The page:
In addition to having his blog declared advertising, Richmond, VA attorney Horace Hunter was also disciplined for writing about his client’s cases. However, Hunter was able to get this discipline overturned on appeal, on the grounds that he was discussing matters that were both in the public record and for which he had client consent. 1
While there may on rare occasions be circumstances where blogging about clients is appropriate, such cases should be few and far between. An attorney’s first and highest loyalty is to the client. There are very, very few cases where an attorney is ethically permitted to speak when to do so would prejudice the client’s interests – and good judgment (which should be the stock in trade of all attorneys) would dictate drawing even tighter limits. If communicating something has the potential to harm – or even embarrass – a current or former client, it shouldn’t be published absent exceptionally good reason.
And no, “but I needed a blog topic today” is not an exceptionally good reason.
Besides the potential to divulge information protected by attorney-client confidentiality, or information which would be embarrassing or prejudicial, attorney-bloggers must also be mindful of the message that writing about clients sends to other clients, potential clients and colleagues.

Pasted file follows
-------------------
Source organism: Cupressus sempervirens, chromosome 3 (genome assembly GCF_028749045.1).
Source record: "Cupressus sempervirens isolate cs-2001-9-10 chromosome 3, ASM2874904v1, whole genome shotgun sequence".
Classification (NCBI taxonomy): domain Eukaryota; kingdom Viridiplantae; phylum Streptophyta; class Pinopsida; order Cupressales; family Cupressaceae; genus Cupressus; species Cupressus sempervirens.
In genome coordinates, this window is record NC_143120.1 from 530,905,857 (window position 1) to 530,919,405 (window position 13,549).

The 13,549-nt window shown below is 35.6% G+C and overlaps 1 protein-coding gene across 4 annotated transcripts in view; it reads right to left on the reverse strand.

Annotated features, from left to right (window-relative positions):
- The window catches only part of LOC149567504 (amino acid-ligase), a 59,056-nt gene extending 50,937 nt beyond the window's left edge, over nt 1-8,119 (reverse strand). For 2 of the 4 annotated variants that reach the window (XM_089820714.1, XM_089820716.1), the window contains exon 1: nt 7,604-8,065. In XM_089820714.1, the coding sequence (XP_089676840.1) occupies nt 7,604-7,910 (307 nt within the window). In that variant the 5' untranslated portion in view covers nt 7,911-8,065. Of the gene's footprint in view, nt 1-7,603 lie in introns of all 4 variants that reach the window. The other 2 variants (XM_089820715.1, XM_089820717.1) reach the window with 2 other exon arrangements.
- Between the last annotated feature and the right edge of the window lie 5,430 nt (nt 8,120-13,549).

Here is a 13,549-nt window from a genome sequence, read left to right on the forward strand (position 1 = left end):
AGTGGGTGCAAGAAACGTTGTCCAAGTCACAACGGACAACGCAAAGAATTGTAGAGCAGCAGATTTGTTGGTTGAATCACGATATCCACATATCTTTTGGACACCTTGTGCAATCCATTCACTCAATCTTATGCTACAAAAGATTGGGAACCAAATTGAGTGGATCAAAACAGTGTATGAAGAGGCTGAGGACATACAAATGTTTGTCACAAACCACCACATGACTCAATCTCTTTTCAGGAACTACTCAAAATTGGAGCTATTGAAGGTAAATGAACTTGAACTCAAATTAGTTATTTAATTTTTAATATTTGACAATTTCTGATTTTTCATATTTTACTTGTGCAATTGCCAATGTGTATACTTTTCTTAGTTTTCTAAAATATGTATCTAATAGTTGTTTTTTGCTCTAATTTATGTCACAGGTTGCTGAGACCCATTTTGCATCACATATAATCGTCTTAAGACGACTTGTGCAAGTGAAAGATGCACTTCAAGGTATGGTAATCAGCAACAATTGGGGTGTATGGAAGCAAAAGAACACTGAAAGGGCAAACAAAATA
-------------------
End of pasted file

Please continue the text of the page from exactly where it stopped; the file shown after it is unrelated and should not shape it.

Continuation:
Faced with this litany of concerns, it’s not surprising that most legal blogs don’t delve into details of specific cases. There’s plenty of room to maneuver and use something learned in a particular case to make a more general point.
Just don’t think that changing names and anonymizing certain details will keep you safe from harm. an Illinois attorney was recently disciplined for writing about clients despite doing just that. 2
Bottom line: there’s plenty to write about without having to discuss your own clients.
- Hunter was also aided by the fact that the Virginia Bar didn’t directly take issue with any specific statements about clients he’d made. Rather, the Bar took the position that it was empowered to prohibit attorneys from saying anything about their client’s cases without permission, even if such matters were in the public record. It’s really hard for such broad, prophylactic regulation of truthful speech to pass Constitutional muster – particularly when it targets only one class of speaker, leaving others free to communicate on the matters at issue. A recent Second Circuit decision overturning restrictions on drug company representatives talking with doctors about off-label use presents an analogous situation. United States v. Caronia, 703 F.3d 149 (2nd Cir. 2012). ↩
- In the Matter of Kristine Ann Peshek, M.R. 23794, (Illinois Supreme Court, May 18, 2010) (complaint; order imposing discipline). ↩